On the Epistemic Costs of Friendship: Against the Encroachment View

Episteme 20 (2):247-264 (2023)
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I defend the thesis that friendship can constitutively require epistemic irrationality against a recent, forceful challenge, raised by proponents of moral and pragmatic encroachment. Defenders of the “encroachment strategy” argue that exemplary friends who are especially slow to believe that their friends have acted wrongly are simply sensitive to the high prudential or moral costs of falsely believing in their friends’ guilt. Drawing on psychological work on epistemic motivation (and in particular on the notion of “need for closure”), I propose a different picture of what friendship requires in the doxastic realm. I argue that contrary to what the encroachment strategy suggests, exemplary friends’ belief formation ought not be guided by a concern with accuracy or error avoidance, but instead by a need to avoid a “specific closure” – namely, a need to avoid concluding in their friends’ guilt. I propose that exemplary friendship often generates a defeasible, doxastic obligation to exemplify such a need, despite its inherent corrupting effects on exemplary friends’ epistemic faculties.


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Catherine Rioux
Université Laval

Citations of this work

Epistemic Partialism.Cathy Mason - 2023 - Philosophy Compass (2):e12896.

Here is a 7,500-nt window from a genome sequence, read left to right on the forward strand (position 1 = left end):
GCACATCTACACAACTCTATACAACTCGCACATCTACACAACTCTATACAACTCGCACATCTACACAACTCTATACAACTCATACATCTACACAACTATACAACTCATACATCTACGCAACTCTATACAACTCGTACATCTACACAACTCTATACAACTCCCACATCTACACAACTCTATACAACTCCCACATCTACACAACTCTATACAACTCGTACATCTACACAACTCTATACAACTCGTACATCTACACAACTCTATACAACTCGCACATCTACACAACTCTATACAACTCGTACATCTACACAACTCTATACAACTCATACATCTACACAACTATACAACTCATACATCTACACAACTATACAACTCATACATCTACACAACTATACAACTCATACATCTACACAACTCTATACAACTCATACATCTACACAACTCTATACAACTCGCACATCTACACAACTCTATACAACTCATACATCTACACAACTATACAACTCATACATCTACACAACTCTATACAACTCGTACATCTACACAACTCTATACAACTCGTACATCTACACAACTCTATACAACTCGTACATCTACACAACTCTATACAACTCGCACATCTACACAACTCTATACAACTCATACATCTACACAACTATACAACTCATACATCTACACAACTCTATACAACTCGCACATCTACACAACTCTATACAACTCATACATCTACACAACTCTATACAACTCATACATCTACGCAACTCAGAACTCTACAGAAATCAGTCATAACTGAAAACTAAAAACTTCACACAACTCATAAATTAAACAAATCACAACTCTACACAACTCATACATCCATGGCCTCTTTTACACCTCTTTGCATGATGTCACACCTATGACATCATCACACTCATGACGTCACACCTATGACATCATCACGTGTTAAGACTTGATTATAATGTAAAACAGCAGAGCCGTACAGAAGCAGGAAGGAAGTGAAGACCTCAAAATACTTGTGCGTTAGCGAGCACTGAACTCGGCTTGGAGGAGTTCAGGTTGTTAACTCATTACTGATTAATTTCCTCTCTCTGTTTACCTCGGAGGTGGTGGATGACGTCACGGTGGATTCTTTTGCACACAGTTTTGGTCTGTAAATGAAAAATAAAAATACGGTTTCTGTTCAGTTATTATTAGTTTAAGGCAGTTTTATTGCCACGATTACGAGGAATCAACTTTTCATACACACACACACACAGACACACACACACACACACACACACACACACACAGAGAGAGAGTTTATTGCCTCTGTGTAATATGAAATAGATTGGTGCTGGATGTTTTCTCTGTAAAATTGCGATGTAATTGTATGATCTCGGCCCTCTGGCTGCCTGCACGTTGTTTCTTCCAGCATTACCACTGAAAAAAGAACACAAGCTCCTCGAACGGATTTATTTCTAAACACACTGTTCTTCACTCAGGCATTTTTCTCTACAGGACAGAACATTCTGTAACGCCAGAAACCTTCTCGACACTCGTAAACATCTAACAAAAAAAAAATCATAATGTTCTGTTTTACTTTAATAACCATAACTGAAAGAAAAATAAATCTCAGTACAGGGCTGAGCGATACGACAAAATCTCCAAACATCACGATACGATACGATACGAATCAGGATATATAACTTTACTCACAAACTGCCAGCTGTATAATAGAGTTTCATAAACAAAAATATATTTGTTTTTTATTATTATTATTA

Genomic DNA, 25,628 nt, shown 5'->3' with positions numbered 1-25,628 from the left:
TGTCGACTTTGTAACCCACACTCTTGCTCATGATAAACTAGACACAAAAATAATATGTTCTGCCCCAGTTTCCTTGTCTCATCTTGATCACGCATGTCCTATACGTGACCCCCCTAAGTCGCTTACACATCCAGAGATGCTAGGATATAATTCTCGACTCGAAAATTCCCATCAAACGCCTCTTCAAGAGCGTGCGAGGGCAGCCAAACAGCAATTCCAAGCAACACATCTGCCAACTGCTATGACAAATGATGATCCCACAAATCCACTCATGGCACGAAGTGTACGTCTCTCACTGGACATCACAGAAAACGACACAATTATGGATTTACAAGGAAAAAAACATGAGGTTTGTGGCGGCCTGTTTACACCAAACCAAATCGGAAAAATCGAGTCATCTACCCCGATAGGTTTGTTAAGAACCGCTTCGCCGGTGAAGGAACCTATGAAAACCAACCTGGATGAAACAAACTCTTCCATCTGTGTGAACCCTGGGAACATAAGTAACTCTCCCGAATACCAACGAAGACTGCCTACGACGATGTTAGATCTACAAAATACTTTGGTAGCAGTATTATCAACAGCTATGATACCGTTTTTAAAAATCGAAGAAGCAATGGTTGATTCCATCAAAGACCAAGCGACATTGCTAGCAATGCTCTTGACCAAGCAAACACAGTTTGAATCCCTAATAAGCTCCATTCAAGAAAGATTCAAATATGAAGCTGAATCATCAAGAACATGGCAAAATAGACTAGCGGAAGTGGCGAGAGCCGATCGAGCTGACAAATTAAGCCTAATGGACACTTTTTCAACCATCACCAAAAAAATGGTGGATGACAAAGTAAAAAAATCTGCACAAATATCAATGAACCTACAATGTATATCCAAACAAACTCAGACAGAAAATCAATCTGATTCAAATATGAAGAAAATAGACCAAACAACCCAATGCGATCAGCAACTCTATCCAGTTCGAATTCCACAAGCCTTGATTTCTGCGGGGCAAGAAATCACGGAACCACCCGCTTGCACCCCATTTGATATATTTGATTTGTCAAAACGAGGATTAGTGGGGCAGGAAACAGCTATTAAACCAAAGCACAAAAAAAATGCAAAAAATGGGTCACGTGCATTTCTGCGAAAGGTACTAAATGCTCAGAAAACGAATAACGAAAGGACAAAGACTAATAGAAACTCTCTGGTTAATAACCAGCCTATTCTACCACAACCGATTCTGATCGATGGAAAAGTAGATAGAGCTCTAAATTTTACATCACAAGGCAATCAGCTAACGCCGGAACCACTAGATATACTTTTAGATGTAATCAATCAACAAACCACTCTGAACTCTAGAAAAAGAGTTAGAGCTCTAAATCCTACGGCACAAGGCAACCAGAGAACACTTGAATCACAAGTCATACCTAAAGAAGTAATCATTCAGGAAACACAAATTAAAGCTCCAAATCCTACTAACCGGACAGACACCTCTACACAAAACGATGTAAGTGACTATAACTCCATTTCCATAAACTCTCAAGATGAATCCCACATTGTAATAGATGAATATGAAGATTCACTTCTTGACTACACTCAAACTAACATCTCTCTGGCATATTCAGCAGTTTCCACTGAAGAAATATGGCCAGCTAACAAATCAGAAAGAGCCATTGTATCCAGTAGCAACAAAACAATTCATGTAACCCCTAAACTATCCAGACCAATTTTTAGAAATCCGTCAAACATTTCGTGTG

Fit-Related Reasons to Inquire.Genae Matthews - forthcoming - Australasian Journal of Philosophy.
Epistemic Partiality.A. K. Flowerree - forthcoming - In Mathias Steup (ed.), Blackwell Companion to Epistemology. Blackwell.

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References found in this work

Knowledge and lotteries.John Hawthorne - 2004 - New York: Oxford University Press.
Knowledge and practical interests.Jason Stanley - 2005 - New York: Oxford University Press.
The wrongs of racist beliefs.Rima Basu - 2018 - Philosophical Studies 176 (9):2497-2515.
Knowledge in an uncertain world.Jeremy Fantl & Matthew McGrath - 2009 - New York: Oxford University Press. Edited by Matthew McGrath.
Doxastic Wronging.Rima Basu & Mark Schroeder - 2019 - In Brian Kim & Matthew McGrath (eds.), Pragmatic Encroachment in Epistemology. New York: Routledge. pp. 181-205.

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